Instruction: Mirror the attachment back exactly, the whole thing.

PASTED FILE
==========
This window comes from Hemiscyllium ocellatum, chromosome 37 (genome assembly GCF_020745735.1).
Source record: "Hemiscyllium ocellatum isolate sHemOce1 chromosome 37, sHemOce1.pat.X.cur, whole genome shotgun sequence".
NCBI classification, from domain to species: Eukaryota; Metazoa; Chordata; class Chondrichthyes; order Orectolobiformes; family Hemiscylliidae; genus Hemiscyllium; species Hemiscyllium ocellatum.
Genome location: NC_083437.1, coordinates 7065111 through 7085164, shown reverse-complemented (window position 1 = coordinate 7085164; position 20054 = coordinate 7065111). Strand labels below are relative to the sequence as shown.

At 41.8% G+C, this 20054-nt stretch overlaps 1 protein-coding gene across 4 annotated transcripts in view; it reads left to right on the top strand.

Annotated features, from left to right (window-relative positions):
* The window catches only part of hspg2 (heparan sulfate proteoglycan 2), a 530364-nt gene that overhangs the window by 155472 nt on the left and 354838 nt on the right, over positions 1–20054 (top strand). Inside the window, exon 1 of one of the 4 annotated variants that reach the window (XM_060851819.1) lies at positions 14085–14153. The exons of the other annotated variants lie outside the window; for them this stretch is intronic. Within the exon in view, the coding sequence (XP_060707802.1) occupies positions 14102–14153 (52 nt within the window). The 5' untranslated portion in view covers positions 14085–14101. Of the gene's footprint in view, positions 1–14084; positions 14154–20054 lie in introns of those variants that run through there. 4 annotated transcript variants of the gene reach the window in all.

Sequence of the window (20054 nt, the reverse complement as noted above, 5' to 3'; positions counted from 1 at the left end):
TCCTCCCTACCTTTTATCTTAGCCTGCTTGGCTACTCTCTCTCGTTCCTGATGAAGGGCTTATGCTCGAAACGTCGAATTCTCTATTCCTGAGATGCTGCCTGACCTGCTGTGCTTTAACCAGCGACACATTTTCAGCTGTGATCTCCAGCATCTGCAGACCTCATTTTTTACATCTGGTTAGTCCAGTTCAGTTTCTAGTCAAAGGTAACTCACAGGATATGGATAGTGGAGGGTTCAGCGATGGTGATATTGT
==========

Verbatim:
This window comes from Hemiscyllium ocellatum, chromosome 37 (genome assembly GCF_020745735.1).
Source record: "Hemiscyllium ocellatum isolate sHemOce1 chromosome 37, sHemOce1.pat.X.cur, whole genome shotgun sequence".
NCBI classification, from domain to species: Eukaryota; Metazoa; Chordata; class Chondrichthyes; order Orectolobiformes; family Hemiscylliidae; genus Hemiscyllium; species Hemiscyllium ocellatum.
Genome location: NC_083437.1, coordinates 7065111 through 7085164, shown reverse-complemented (window position 1 = coordinate 7085164; position 20054 = coordinate 7065111). Strand labels below are relative to the sequence as shown.

At 41.8% G+C, this 20054-nt stretch overlaps 1 protein-coding gene across 4 annotated transcripts in view; it reads left to right on the top strand.

Annotated features, from left to right (window-relative positions):
* The window catches only part of hspg2 (heparan sulfate proteoglycan 2), a 530364-nt gene that overhangs the window by 155472 nt on the left and 354838 nt on the right, over positions 1–20054 (top strand). Inside the window, exon 1 of one of the 4 annotated variants that reach the window (XM_060851819.1) lies at positions 14085–14153. The exons of the other annotated variants lie outside the window; for them this stretch is intronic. Within the exon in view, the coding sequence (XP_060707802.1) occupies positions 14102–14153 (52 nt within the window). The 5' untranslated portion in view covers positions 14085–14101. Of the gene's footprint in view, positions 1–14084; positions 14154–20054 lie in introns of those variants that run through there. 4 annotated transcript variants of the gene reach the window in all.

Sequence of the window (20054 nt, the reverse complement as noted above, 5' to 3'; positions counted from 1 at the left end):
TCCTCCCTACCTTTTATCTTAGCCTGCTTGGCTACTCTCTCTCGTTCCTGATGAAGGGCTTATGCTCGAAACGTCGAATTCTCTATTCCTGAGATGCTGCCTGACCTGCTGTGCTTTAACCAGCGACACATTTTCAGCTGTGATCTCCAGCATCTGCAGACCTCATTTTTTACATCTGGTTAGTCCAGTTCAGTTTCTAGTCAAAGGTAACTCACAGGATATGGATAGTGGAGGGTTCAGCGATGGTGATATTGT